You hear about it on the news. “A violent tornado hit Joplin, Missouri today.” Pictures of video and damage blanket the national news coverage in the days following the tornado. For another week or two after, cleanup and recovery stories start to come in. Witnesses share their accounts of the event, and government officials discuss how to recover from such a devastating event.
After the initial days and weeks, news agencies not local to the area move on to the next story. The news coverage is done, but the damage and destruction remain months and even years later. Now, at five years past the day an EF-5 tornado killed dozens and caused billions of dollars of damage, we look at how the damage-impacted areas have recovered, and what still lies ahead.
The tornado took out multiple schools on its 22.1-mile journey. Temporary classrooms allowed classes to begin on time in August, but it took several years to get news schools built and open. While some education buildings are still being rebuilt, 2014 and 2015 saw the reopening of elementary, middle, and high schools that host thousands of Joplin students.
St. John’s Regional Medical Center was probably the biggest testament to the tornado's strength. The large, well-built building was so severely damaged, it had to be torn down. To replace it, around $465-million went to building the new Mercy Hospital, which opened in March 2015.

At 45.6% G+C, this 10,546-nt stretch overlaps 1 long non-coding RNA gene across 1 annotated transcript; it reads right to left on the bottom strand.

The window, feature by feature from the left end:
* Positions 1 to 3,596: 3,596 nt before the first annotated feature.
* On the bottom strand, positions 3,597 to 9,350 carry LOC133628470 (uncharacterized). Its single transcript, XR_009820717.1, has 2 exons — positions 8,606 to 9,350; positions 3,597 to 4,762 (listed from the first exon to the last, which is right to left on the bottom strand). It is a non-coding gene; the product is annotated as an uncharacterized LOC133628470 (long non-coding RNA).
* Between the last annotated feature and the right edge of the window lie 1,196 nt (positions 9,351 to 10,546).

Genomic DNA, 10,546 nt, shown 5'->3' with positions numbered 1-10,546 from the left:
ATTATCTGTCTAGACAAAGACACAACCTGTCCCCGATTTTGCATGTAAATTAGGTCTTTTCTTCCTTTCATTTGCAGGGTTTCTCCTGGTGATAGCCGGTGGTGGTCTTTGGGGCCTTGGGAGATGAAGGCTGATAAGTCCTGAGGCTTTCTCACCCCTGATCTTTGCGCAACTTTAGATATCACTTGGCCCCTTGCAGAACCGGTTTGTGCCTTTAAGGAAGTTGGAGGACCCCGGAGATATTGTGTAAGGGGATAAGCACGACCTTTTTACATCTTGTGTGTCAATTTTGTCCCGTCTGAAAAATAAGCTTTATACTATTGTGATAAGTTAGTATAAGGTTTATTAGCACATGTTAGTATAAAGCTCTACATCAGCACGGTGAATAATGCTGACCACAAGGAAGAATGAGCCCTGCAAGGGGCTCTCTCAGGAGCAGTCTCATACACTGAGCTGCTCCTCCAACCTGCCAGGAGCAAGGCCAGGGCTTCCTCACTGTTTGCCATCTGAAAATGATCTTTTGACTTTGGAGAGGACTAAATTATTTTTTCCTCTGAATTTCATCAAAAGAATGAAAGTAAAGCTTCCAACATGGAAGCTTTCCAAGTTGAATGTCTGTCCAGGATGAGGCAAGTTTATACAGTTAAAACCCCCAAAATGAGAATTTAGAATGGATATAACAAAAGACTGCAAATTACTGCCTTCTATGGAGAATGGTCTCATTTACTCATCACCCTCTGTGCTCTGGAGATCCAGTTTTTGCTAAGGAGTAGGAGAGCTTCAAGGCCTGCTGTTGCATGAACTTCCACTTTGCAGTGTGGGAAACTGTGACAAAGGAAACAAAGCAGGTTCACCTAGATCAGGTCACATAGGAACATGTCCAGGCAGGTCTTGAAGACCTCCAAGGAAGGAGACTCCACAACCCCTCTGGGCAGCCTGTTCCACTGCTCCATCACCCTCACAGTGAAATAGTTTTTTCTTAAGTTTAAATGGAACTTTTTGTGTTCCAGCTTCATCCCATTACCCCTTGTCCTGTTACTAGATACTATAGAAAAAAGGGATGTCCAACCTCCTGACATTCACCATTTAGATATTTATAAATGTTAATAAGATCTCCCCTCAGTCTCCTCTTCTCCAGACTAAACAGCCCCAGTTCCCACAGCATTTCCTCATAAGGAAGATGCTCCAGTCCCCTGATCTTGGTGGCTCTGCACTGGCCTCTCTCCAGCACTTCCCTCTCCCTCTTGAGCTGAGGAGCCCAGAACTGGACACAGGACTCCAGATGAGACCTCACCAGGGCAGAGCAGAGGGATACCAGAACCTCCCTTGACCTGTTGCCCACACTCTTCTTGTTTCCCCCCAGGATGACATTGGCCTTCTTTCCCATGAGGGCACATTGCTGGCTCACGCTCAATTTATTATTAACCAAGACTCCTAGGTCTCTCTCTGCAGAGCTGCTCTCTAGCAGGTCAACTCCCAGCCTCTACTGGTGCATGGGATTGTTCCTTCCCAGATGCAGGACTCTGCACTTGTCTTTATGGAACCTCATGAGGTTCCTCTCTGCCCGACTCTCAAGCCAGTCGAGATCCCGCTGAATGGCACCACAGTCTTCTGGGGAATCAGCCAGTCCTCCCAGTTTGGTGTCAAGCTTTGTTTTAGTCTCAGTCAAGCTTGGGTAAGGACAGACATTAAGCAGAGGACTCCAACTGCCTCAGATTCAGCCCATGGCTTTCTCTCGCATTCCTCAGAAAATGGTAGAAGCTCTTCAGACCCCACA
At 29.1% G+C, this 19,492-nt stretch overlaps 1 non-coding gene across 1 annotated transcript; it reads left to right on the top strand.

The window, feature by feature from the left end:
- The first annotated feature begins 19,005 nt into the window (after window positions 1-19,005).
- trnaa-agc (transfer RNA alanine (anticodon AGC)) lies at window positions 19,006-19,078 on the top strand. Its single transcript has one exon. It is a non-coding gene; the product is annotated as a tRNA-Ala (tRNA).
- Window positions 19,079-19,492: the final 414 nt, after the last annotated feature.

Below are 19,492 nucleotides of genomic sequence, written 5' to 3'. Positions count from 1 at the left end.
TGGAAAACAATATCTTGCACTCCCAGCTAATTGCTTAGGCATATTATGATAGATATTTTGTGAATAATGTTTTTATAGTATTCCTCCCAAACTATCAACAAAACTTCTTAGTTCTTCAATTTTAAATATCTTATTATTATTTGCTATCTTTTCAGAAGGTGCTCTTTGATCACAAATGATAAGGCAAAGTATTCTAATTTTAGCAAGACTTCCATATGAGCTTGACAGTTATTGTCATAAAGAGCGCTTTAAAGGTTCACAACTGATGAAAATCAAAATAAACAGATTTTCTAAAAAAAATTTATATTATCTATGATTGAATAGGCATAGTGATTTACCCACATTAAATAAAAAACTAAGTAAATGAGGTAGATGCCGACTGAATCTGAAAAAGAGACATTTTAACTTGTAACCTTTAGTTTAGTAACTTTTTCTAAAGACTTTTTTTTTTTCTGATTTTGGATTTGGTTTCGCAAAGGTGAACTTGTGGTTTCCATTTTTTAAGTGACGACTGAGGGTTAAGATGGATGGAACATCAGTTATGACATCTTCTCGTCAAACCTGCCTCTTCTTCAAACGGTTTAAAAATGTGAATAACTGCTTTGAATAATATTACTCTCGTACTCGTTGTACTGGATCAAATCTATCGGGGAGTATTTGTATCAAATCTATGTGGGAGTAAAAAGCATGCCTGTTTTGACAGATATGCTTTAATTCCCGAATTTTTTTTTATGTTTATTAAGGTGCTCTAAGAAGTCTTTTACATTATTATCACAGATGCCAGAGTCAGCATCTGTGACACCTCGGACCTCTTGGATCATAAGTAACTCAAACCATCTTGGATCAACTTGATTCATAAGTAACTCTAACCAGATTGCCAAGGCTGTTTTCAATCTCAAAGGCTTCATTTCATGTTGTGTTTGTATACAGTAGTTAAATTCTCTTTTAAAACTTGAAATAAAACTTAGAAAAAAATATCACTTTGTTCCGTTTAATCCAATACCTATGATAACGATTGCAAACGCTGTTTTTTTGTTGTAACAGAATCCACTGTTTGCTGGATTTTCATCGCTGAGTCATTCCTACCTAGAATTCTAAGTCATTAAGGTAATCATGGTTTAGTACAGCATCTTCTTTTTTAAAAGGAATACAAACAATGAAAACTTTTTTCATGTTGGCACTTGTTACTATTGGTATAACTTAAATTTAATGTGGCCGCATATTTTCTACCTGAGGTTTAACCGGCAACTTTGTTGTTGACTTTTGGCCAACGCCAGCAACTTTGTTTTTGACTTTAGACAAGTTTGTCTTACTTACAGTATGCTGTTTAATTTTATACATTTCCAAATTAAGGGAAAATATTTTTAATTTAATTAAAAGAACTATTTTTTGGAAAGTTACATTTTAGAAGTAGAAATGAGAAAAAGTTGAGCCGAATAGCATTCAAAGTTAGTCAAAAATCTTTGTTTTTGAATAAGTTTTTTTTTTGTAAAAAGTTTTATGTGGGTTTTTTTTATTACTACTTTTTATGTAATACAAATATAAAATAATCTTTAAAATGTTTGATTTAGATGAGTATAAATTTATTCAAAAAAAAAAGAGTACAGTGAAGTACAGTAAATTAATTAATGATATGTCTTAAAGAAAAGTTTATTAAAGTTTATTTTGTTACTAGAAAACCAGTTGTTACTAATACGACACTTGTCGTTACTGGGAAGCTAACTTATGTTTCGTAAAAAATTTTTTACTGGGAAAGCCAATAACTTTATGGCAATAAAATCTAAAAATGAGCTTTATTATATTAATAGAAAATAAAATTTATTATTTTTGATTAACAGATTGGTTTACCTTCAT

Homes, businesses, and government buildings have been steadily getting rebuilt, and new businesses have come into the area. Tens of thousands of volunteers, hundreds of thousands of work hours, and a resilient, determined community has come a long way in getting Joplin back on its feet. However, for damage at such a severe scale as Joplin, more work needs to be done in the years ahead to get the city back to normal.
While many homes and neighborhoods have been rebuilt over the past five years, it will be a long time before the replacement of roughly 7,000 homes is complete. The years to come will see the opening of a new library, university, parks and businesses. Housing incentives and new business has helped the population of Joplin recover and stabilize. Some of these programs are still going today to help fill in the gaps that remain across the tornado's damage path.
It took the tornado minutes to rip a path of destruction through the city of Joplin, and it will take years to undo the damage to the city's infrastructure. The monster whirlwind that took the lives of 161 people failed to take the spirit from the community, which continues to push forward in bringing the damaged Joplin back to life.
Story Image: A bird's eye view of the damage in Joplin, Mo., following a devastating tornado May 22, 2011.